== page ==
13. It was understood from the outset between the TECs and the DoE, on whom the TECs were dependent for the funding of their operations, that the TECs were to be entitled to recruit their own staff. Most of them did so from the date they became operational. But they were new organisations, and the work to be undertaken required an understanding of the government policy that the contracts were designed to deliver. So the DoE, with the agreement of the TECs, issued an invitation to staff in its area offices to volunteer for secondment to the newly created TECs. They were invited to do so initially for a period of three years. Those who wished to volunteer were told that during the secondment period they would continue to be civil servants employed by the DoE. As such, they would retain their normal pay and terms and conditions of employment as embodied in the department's personnel handbook. They were also told that they could, if they wished, accept additional payments and benefits offered to them by the TEC, but that the right to any such payments or benefits would cease at the end of their secondment. They would not form part of their terms and conditions of employment as civil servants.
14. The TECs welcomed the contribution made by the seconded staff. But they made it clear that, as private companies, they wanted to employ all their own staff on terms and conditions determined by them. In 1991 discussions took place with the TECs, seconded staff and the relevant trade unions about future staffing arrangements. All seconded staff were informed that they would be free to choose any offer of employment that a TEC might make or, if they preferred, to return to the DoE or the wider civil service for redeployment. In December 1991 the Secretary of State announced that secondments would be phased out by the end of each TEC's fifth year of operation. The DoE agreed with the TECs that it would reimburse them should a court or tribunal decide, in the case of a dismissal of a former civil servant, that his or her period of employment with the TEC must be deemed to have been continuous with that in the civil service for the purpose of calculating that person's rights on redundancy.
15. The area offices of the DoE in Wrexham and Bangor were taken over by the North East Wales TEC ("Newtec"). It had a board of directors drawn from local businessmen. It became operational in September 1990. On 1 April 1997 Newtec and the TEC for North West Wales, called Targed, were merged by the creation of a new body called Celtec. 43 civil servants were initially seconded to Newtec. When the secondments ended 18 of them resigned from the civil service and took up employment with Newtec. 10 chose to remain as civil servants, and they were redeployed. 13 resigned from the civil service, and 2 left the civil service for other reasons. Of the 40 civil servants seconded to Targed, 10 resigned to take up employment with the TEC, 9 retired and the rest left for other reasons.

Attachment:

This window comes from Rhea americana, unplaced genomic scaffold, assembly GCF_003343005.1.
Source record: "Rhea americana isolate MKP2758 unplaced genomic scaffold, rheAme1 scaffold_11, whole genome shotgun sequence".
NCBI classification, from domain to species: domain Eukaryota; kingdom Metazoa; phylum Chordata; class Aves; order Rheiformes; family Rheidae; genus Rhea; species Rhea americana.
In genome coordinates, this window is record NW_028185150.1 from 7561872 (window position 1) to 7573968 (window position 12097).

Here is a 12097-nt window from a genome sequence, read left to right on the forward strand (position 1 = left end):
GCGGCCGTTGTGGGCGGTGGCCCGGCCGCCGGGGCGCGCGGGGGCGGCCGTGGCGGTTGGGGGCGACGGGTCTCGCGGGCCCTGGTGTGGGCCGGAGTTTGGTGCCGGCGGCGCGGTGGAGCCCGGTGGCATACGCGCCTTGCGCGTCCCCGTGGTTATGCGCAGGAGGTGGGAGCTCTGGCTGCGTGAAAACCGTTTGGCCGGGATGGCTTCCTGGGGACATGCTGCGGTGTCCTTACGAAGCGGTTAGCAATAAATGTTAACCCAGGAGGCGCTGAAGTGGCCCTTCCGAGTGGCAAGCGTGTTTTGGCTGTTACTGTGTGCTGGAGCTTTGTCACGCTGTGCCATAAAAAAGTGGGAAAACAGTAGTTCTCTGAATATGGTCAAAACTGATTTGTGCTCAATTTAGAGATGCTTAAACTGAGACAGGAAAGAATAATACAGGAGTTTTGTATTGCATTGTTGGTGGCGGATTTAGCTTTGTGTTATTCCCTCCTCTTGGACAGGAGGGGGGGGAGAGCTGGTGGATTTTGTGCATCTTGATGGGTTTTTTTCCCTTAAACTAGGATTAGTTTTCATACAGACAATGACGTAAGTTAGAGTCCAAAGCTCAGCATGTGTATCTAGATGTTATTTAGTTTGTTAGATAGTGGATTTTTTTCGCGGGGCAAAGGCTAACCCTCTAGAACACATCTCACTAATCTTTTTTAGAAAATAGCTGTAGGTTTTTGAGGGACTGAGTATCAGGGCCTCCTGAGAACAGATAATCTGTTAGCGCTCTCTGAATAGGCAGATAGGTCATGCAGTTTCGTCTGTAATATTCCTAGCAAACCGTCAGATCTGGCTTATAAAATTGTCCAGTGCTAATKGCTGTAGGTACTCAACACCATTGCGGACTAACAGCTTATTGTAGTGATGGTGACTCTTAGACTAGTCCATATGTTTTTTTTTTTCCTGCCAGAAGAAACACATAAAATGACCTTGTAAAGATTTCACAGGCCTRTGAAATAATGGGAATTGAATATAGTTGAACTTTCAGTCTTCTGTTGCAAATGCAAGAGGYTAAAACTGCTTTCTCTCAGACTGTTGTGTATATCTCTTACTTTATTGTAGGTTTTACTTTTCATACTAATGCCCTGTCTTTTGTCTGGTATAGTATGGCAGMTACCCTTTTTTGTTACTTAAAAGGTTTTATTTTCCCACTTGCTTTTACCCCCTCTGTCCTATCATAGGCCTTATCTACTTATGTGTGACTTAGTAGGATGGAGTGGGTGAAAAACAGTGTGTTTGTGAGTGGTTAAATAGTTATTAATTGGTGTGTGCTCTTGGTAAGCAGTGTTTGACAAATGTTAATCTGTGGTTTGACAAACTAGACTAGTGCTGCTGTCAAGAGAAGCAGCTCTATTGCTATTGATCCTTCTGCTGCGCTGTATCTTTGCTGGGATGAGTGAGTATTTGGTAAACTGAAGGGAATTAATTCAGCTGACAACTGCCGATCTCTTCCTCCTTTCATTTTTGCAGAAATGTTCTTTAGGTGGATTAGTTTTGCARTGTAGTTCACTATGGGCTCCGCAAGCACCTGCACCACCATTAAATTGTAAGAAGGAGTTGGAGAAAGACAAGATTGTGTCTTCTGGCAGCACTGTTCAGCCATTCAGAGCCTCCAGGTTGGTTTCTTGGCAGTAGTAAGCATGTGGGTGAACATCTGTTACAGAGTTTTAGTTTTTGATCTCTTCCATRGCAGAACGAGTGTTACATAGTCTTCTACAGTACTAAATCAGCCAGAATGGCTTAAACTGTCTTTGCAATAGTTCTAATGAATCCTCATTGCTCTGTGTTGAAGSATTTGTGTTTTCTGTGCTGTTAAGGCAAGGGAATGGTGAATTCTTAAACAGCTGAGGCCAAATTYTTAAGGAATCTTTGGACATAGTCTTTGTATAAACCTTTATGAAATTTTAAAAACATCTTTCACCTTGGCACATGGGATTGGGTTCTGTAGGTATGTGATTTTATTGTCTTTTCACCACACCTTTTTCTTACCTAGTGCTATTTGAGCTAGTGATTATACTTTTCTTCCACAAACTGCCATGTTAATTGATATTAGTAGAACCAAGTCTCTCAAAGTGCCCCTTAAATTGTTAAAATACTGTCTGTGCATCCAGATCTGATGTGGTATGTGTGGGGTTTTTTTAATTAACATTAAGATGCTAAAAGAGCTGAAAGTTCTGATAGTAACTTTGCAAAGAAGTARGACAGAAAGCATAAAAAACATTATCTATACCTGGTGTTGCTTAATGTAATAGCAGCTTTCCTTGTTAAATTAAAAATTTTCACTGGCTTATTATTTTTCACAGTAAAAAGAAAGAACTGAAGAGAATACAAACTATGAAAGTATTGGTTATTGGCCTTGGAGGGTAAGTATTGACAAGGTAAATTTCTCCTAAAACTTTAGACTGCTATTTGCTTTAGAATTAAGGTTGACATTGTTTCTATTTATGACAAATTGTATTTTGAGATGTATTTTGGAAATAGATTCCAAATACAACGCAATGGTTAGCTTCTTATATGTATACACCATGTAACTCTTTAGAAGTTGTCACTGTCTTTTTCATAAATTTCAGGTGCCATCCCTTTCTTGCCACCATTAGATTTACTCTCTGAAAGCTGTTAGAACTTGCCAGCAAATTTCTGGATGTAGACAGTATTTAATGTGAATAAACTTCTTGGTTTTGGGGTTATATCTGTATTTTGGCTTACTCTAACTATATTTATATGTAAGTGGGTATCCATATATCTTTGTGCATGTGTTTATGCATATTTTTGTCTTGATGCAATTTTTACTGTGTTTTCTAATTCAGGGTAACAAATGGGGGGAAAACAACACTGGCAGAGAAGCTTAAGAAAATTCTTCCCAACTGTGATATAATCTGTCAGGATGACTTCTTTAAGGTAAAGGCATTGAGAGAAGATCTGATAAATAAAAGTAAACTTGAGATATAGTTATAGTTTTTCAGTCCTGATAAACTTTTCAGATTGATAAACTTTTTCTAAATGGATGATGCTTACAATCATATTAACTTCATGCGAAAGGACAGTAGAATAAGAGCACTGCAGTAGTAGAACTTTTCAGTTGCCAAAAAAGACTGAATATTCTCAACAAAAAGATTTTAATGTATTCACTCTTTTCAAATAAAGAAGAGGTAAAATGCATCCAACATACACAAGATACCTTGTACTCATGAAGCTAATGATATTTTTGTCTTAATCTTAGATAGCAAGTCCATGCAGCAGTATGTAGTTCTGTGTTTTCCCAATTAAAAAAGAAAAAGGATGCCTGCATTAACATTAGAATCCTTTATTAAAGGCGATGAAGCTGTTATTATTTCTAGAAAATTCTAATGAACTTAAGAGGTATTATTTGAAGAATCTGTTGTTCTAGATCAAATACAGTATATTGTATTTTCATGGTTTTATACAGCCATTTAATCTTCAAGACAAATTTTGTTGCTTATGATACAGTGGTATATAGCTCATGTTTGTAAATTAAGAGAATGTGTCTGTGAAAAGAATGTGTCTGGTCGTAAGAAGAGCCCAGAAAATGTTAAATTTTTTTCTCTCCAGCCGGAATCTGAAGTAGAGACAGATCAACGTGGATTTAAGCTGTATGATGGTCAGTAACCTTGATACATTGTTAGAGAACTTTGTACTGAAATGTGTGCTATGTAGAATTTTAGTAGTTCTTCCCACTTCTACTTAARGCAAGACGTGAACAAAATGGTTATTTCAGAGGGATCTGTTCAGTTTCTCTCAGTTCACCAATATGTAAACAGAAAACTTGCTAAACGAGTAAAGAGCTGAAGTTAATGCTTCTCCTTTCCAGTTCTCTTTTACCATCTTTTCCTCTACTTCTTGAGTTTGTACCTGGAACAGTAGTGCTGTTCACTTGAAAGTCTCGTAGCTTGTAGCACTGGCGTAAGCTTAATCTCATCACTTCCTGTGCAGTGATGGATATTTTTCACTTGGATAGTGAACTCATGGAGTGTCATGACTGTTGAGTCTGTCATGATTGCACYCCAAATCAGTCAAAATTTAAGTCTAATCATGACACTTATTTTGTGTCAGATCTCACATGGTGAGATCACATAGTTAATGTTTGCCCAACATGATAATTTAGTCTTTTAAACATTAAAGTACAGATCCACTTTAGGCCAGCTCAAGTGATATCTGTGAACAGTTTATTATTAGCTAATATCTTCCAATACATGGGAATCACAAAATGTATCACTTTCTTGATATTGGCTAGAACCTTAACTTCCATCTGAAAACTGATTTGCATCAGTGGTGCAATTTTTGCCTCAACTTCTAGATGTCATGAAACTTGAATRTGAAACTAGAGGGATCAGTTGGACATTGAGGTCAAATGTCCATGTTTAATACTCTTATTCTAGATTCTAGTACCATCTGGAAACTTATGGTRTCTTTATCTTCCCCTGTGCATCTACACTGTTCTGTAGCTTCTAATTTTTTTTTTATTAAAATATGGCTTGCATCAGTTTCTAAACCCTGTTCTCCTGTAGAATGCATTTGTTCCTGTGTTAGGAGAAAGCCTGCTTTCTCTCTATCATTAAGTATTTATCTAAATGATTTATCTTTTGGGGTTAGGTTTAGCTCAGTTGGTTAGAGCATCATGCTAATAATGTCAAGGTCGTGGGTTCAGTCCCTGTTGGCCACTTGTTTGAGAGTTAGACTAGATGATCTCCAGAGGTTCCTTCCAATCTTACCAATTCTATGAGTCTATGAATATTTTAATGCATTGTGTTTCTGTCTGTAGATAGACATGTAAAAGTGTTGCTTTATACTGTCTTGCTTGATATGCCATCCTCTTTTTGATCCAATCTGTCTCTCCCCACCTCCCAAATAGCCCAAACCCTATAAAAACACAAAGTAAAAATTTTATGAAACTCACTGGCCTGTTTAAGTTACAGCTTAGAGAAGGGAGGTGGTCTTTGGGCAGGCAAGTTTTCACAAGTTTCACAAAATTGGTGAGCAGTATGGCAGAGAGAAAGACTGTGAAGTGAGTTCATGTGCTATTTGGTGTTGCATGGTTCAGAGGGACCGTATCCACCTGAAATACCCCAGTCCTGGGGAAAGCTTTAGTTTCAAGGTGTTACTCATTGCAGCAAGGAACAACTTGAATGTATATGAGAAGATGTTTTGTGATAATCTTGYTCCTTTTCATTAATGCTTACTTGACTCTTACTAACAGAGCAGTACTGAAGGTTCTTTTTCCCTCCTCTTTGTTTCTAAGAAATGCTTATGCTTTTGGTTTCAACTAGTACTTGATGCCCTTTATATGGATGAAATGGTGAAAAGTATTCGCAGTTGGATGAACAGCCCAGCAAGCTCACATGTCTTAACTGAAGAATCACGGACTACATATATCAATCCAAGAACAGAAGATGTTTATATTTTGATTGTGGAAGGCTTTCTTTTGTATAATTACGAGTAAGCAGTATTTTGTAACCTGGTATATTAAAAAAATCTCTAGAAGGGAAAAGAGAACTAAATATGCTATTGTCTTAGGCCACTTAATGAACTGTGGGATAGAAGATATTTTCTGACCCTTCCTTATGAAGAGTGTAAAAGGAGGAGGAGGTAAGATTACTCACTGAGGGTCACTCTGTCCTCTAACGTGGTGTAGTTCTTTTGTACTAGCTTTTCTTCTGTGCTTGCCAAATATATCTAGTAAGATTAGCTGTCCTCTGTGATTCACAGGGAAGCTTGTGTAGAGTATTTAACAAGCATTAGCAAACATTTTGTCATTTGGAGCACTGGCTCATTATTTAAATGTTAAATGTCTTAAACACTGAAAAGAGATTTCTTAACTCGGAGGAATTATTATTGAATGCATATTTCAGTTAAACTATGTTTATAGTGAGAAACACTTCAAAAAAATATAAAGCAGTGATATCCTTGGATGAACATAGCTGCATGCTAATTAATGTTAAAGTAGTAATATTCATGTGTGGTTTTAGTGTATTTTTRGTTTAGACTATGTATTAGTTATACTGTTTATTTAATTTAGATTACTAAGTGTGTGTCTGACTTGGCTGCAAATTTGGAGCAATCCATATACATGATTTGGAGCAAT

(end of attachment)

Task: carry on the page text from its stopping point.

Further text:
16. Mr Astley, Ms Hawkes and Ms Owens entered the civil service on 31 August 1973, 4 November 1985 and 21 April 1986 respectively. As civil servants they were responsible for vocational training in North Wales. Their work was entirely devoted to that service prior to its transfer to Newtec. They were all seconded to Newtec when it commenced operations on 17 September 1990. There was no difference between the work they did before and after the date of their secondment. They worked from the same desks in the same building. This arrangement ensured that there was a seamless transition from the old system to the new in the provision of the programmes which the government had undertaken to provide for the trainees. Towards the end of the period of their secondment they resigned from civil service to become direct employees of the TEC. Ms Hawkes and Ms Owens resigned from the civil service on 30 June 1993. Mr Astley resigned on 31 August 1993. Ms Hawkes' and Ms Owens' contract of employment with the TEC commenced on 1 July 1993. Mr Astley's contract commenced on 1 September 1993. There was no gap in time between their resignations from the civil service and their employment by Newtec.
17. In 1998 Ms Hawkes was dismissed by Celtec on the ground of redundancy. The DoE took the view that there was no continuity of service between the periods of her employment with the civil service and the TEC, as she had chosen freely to resign from the civil service to take up employment with an employer in the private sector. Mr Astley and Ms Owens feared that they too were at risk of being dismissed for redundancy. All three sought a determination by the employment tribunal as to the length of the period of continuous employment on which they were able to rely. Their argument was that it should include their periods of employment with the civil service as well as those with Newtec and Celtec.
18. The respondents all rely on the provisions of the Acquired Rights Directive and section 218 of the Employment Rights Act 1996. Mr Astley also relies on regulation 5 of the Transfer of Undertakings (Protection of Employment) Regulations 1981 (SI 1981/1794) ("TUPE"), as amended by section 33 of the Trade Union Reform and Employment Rights Act 1993 with effect from 30 August 1993. As from that date, which was the day before Mr Astley resigned from the civil service, the definition of the expression "undertaking" in regulation 2(1) of TUPE which had previously been restricted to commercial organisations was amended to include any trade or business. It is common ground however that Celtec fails to be treated as an emanation of the state for present purposes and that Mr Astley's primary claim is under the Directive.